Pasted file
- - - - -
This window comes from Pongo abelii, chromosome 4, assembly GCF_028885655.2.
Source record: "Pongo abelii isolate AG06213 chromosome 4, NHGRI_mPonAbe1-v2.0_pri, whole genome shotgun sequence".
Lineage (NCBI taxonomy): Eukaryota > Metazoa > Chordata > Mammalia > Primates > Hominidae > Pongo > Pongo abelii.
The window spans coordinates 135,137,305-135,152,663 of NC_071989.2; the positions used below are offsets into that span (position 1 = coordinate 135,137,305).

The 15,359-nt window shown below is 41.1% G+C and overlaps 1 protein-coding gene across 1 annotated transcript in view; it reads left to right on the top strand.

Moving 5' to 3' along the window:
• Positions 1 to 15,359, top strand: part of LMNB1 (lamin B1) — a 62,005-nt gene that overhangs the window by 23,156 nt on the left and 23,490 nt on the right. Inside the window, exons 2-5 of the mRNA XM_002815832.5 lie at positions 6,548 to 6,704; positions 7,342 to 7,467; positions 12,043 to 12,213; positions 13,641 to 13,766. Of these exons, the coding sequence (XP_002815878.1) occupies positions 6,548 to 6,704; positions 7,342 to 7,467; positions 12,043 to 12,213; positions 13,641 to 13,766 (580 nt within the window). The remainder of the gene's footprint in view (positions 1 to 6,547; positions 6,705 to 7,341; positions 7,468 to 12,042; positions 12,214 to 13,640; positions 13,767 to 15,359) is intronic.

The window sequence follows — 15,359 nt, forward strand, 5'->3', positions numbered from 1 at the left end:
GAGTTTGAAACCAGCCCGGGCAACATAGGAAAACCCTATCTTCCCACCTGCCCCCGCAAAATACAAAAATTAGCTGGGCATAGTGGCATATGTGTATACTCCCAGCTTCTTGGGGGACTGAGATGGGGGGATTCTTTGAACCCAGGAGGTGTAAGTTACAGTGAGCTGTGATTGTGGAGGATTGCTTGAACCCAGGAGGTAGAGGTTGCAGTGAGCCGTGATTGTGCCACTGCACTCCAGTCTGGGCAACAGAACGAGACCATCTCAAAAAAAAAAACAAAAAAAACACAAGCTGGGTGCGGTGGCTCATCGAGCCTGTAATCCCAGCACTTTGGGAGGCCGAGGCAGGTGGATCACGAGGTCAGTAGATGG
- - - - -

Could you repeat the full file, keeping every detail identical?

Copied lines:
This window comes from Pongo abelii, chromosome 4, assembly GCF_028885655.2.
Source record: "Pongo abelii isolate AG06213 chromosome 4, NHGRI_mPonAbe1-v2.0_pri, whole genome shotgun sequence".
Lineage (NCBI taxonomy): Eukaryota > Metazoa > Chordata > Mammalia > Primates > Hominidae > Pongo > Pongo abelii.
The window spans coordinates 135,137,305-135,152,663 of NC_071989.2; the positions used below are offsets into that span (position 1 = coordinate 135,137,305).

The 15,359-nt window shown below is 41.1% G+C and overlaps 1 protein-coding gene across 1 annotated transcript in view; it reads left to right on the top strand.

Moving 5' to 3' along the window:
• Positions 1 to 15,359, top strand: part of LMNB1 (lamin B1) — a 62,005-nt gene that overhangs the window by 23,156 nt on the left and 23,490 nt on the right. Inside the window, exons 2-5 of the mRNA XM_002815832.5 lie at positions 6,548 to 6,704; positions 7,342 to 7,467; positions 12,043 to 12,213; positions 13,641 to 13,766. Of these exons, the coding sequence (XP_002815878.1) occupies positions 6,548 to 6,704; positions 7,342 to 7,467; positions 12,043 to 12,213; positions 13,641 to 13,766 (580 nt within the window). The remainder of the gene's footprint in view (positions 1 to 6,547; positions 6,705 to 7,341; positions 7,468 to 12,042; positions 12,214 to 13,640; positions 13,767 to 15,359) is intronic.

The window sequence follows — 15,359 nt, forward strand, 5'->3', positions numbered from 1 at the left end:
GAGTTTGAAACCAGCCCGGGCAACATAGGAAAACCCTATCTTCCCACCTGCCCCCGCAAAATACAAAAATTAGCTGGGCATAGTGGCATATGTGTATACTCCCAGCTTCTTGGGGGACTGAGATGGGGGGATTCTTTGAACCCAGGAGGTGTAAGTTACAGTGAGCTGTGATTGTGGAGGATTGCTTGAACCCAGGAGGTAGAGGTTGCAGTGAGCCGTGATTGTGCCACTGCACTCCAGTCTGGGCAACAGAACGAGACCATCTCAAAAAAAAAAACAAAAAAAACACAAGCTGGGTGCGGTGGCTCATCGAGCCTGTAATCCCAGCACTTTGGGAGGCCGAGGCAGGTGGATCACGAGGTCAGTAGATGG